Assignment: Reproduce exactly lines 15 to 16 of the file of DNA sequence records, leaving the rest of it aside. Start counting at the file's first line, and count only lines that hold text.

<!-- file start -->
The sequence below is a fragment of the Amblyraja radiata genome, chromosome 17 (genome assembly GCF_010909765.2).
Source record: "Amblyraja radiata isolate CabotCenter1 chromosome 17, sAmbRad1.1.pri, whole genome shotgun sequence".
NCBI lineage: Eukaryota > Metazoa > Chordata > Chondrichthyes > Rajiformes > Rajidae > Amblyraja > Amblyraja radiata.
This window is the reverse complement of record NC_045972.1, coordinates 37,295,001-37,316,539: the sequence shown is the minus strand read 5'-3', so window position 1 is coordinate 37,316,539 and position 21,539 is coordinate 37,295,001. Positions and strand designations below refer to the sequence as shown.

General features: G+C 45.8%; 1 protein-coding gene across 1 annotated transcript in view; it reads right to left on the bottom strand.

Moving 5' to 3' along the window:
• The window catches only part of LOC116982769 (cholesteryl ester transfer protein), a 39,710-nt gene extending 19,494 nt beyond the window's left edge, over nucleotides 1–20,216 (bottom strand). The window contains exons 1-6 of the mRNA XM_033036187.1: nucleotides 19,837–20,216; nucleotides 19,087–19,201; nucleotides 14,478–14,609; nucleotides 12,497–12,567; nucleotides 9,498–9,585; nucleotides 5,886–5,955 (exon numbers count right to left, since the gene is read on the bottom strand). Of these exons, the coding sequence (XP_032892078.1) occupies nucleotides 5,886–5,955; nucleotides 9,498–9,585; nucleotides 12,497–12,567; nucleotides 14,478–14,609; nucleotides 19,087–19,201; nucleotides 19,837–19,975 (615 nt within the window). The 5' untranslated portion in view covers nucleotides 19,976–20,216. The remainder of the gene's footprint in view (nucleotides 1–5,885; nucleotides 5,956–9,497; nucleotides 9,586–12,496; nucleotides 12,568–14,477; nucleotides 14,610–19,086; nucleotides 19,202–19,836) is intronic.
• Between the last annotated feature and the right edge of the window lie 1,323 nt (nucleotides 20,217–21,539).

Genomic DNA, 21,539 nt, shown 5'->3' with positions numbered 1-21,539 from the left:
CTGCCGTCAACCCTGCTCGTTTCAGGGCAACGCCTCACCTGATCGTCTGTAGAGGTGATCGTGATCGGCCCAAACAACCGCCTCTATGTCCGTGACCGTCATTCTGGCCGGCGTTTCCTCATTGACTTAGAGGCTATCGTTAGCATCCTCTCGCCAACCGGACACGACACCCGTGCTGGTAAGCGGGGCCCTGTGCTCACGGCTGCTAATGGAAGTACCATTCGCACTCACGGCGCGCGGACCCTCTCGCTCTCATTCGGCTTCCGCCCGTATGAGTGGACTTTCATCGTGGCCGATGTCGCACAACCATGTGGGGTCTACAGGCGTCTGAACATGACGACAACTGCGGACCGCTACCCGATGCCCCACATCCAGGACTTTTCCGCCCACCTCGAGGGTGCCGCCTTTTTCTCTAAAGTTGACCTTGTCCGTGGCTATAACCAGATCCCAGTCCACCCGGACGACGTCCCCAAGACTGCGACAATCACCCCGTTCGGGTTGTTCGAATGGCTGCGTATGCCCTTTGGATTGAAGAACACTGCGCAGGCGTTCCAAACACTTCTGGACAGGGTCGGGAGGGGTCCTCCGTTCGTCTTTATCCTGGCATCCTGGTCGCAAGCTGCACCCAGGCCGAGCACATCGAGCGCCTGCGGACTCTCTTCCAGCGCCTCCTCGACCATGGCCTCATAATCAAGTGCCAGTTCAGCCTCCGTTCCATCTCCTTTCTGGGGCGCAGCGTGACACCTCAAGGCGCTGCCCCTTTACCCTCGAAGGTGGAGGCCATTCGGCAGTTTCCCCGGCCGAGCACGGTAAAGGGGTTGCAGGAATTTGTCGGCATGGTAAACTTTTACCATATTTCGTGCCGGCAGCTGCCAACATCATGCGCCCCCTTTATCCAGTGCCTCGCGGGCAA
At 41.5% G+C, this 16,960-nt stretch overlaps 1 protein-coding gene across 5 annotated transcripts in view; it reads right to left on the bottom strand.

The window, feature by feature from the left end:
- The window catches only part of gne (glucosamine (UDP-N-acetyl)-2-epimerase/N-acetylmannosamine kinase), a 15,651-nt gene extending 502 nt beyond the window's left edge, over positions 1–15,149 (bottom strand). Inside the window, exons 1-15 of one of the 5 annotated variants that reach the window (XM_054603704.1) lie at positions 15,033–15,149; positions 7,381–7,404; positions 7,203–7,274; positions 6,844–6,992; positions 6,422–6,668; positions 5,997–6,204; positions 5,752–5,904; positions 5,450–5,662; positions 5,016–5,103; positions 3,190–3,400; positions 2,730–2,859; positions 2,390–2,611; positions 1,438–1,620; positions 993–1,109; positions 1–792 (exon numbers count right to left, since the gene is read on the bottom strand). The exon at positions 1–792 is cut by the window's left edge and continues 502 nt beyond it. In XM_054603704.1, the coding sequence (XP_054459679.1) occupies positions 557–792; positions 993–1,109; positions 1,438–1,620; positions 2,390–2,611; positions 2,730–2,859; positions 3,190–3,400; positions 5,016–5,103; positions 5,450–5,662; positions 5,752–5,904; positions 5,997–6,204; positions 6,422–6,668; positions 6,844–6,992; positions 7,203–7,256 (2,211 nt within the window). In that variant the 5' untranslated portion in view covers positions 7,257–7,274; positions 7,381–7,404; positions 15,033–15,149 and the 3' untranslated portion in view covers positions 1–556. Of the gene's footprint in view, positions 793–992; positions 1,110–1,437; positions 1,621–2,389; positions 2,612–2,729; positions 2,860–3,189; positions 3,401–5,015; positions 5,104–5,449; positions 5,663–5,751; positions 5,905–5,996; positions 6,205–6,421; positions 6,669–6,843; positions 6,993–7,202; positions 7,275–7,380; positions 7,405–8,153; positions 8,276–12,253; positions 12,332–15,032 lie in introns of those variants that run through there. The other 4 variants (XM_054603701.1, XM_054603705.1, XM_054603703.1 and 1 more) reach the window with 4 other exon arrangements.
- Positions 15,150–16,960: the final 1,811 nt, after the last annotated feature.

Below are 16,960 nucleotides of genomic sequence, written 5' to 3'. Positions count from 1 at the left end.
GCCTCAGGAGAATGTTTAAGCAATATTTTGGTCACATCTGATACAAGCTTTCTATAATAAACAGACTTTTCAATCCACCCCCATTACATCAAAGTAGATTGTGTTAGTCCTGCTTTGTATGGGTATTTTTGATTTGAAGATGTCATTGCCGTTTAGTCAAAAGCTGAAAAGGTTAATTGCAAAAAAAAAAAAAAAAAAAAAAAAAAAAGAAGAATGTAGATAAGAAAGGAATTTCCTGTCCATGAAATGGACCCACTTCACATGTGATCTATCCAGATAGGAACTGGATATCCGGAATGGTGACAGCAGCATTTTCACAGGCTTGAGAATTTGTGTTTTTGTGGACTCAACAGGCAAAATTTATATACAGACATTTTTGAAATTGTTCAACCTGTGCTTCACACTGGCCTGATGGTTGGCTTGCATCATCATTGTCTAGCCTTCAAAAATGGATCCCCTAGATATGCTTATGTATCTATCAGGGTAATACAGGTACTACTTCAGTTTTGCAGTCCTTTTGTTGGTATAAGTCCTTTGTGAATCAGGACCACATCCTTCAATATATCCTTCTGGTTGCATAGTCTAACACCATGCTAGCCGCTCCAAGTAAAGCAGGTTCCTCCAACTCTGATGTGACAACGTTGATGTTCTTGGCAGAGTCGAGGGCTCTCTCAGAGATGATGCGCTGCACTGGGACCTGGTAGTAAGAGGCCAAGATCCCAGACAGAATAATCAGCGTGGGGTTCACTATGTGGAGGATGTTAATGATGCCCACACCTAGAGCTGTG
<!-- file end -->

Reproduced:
Below are 16,960 nucleotides of genomic sequence, written 5' to 3'. Positions count from 1 at the left end.
GCCTCAGGAGAATGTTTAAGCAATATTTTGGTCACATCTGATACAAGCTTTCTATAATAAACAGACTTTTCAATCCACCCCCATTACATCAAAGTAGATTGTGTTAGTCCTGCTTTGTATGGGTATTTTTGATTTGAAGATGTCATTGCCGTTTAGTCAAAAGCTGAAAAGGTTAATTGCAAAAAAAAAAAAAAAAAAAAAAAAAAAAGAAGAATGTAGATAAGAAAGGAATTTCCTGTCCATGAAATGGACCCACTTCACATGTGATCTATCCAGATAGGAACTGGATATCCGGAATGGTGACAGCAGCATTTTCACAGGCTTGAGAATTTGTGTTTTTGTGGACTCAACAGGCAAAATTTATATACAGACATTTTTGAAATTGTTCAACCTGTGCTTCACACTGGCCTGATGGTTGGCTTGCATCATCATTGTCTAGCCTTCAAAAATGGATCCCCTAGATATGCTTATGTATCTATCAGGGTAATACAGGTACTACTTCAGTTTTGCAGTCCTTTTGTTGGTATAAGTCCTTTGTGAATCAGGACCACATCCTTCAATATATCCTTCTGGTTGCATAGTCTAACACCATGCTAGCCGCTCCAAGTAAAGCAGGTTCCTCCAACTCTGATGTGACAACGTTGATGTTCTTGGCAGAGTCGAGGGCTCTCTCAGAGATGATGCGCTGCACTGGGACCTGGTAGTAAGAGGCCAAGATCCCAGACAGAATAATCAGCGTGGGGTTCACTATGTGGAGGATGTTAATGATGCCCACACCTAGAGCTGTG